County might help replenish Palmer Lake
By Jane Reuter
Published February 15, 2005
The Board of El Paso County Commissioners decision last year to help Colorado Springs repair Prospect Lake is making waves.
The commissioners agreed in October to donate $200,000 in park funds to the city’s effort to refill Prospect Lake. Now, County Commissioner Wayne Williams wants to use some of those funds to help another community—Palmer Lake.
Its namesake lake is nearly empty and residents are searching for ways—and money—to refill it. Helping Palmer Lake makes sense Williams said, because the county owns the lakeside park and Santa Fe Trailhead.
The function of our county parks is to provide recreation for all, Williams said. “That’s true whether it’s Prospect, Monument, Willow Springs (in Fountain Creek Regional Park) or Palmer Lake. We’ve been actively working to try to address all the different bodies of water.”
Williams proposes using lottery revenue from Great Outdoors Colorado—the source tapped for Prospect Park.
Commissioner Douglas Bruce doesn’t think it’s the county’s business to give money to refill Palmer or Prospect lakes.
“I have this old-fashioned idea that everybody should be responsible for his own budget and own funds,” he said. “Stop giving money to other governments. (Colorado Springs’) budget is 2 ½ times ours. The city shouldn’t have its cup out for anybody.”
“I don’t see any of this generosity going both ways. I haven’t been stopped on the street by any government official stuffing cash in my pocket, saying, “I understand the county needs money, so here’s money from the taxpayers.”
A volunteer committee has started a fundraising campaign to buy water for Palmer Lake. That’s the way it should happen, Bruce said.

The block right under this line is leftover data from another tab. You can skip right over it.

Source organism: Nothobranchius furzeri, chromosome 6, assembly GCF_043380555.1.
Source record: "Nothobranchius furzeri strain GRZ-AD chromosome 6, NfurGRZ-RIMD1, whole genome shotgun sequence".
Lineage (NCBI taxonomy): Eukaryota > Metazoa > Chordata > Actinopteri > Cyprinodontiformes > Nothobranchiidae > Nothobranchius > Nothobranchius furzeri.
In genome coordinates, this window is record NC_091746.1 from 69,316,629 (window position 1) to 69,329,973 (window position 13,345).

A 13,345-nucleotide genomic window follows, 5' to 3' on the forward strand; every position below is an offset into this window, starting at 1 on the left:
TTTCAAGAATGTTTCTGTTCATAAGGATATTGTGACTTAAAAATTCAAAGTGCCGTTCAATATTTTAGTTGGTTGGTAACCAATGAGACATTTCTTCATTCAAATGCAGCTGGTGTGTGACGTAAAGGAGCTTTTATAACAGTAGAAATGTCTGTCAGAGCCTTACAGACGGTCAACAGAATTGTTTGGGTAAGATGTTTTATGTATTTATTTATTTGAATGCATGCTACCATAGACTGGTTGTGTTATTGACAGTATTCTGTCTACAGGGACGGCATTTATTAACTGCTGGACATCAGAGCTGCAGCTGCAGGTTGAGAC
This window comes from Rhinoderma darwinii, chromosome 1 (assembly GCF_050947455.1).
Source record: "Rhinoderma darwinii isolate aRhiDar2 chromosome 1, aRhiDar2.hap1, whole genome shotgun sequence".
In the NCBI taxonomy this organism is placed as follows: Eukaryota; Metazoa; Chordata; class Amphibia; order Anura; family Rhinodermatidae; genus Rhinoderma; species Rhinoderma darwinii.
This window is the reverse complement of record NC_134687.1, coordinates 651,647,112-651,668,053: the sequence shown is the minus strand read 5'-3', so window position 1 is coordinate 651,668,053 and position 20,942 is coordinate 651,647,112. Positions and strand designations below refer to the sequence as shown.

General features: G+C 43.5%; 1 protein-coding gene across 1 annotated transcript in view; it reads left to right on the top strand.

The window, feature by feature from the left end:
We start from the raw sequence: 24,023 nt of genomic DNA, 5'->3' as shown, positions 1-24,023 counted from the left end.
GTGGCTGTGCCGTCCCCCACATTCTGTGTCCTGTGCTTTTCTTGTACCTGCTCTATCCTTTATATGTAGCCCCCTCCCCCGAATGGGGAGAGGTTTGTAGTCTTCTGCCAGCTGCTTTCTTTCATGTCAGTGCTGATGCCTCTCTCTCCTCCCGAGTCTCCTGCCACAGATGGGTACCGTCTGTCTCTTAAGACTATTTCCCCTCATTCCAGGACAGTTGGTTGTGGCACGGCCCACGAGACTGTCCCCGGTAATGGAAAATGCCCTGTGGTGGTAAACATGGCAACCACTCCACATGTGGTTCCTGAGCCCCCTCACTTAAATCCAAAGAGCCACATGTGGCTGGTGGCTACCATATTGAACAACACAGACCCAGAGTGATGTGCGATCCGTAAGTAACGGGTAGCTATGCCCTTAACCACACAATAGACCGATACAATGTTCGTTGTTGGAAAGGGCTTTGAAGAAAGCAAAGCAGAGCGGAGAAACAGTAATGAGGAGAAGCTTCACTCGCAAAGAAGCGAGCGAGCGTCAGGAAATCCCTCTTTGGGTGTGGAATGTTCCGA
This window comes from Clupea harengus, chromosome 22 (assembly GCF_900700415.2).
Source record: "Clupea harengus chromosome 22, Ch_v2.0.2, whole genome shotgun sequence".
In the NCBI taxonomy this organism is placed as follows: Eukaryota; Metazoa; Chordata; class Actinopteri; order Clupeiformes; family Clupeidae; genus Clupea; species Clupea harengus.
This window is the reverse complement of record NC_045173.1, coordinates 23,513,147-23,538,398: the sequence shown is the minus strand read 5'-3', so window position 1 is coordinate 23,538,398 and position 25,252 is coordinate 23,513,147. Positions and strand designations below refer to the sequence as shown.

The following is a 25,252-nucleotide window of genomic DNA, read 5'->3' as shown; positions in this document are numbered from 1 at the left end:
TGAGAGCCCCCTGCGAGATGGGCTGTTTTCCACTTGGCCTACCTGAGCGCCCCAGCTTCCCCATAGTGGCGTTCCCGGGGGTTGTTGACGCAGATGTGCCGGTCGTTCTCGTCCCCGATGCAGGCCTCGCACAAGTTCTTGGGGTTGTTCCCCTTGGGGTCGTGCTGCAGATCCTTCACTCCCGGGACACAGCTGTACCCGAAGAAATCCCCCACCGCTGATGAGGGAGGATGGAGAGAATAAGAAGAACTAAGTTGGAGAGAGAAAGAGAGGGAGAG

“Palmer Lake belongs to Palmer Lake,” he said. “We’re responsible for the trail but not the water. It’s their responsibility to raise the funds if they want to fill it.”
Palmer Lake hasn’t asked for help. County Parks Director Tim Wolken said he called members of the Awake the Lake committee after he read a newspaper article about their efforts.
“We have our regional park there. It certainly seems to make sense for us to participate,” he said.
The county rents the pavilion at Palmer Lake. Reservations there have fallen with the lake level, dropping from 49 in 2000 to 16 in 2004.
Although the county doesn’t have a direct tie to it, Williams has also tried to help Monument refill its lake, which has been empty for more than three years.
Monument needs permission from Colorado Springs to do so because city-owned Colorado Springs Utilities has senior water rights in Monument Creek.
When the commissioners agreed to donate money for Prospect Lake, Williams asked the City Council to consider working with Monument on its lake woes.
A Colorado Springs Utilities’ contract with the town says it won’t give it lake water unless the huge utility has an excess supply said spokesman Steve Berry.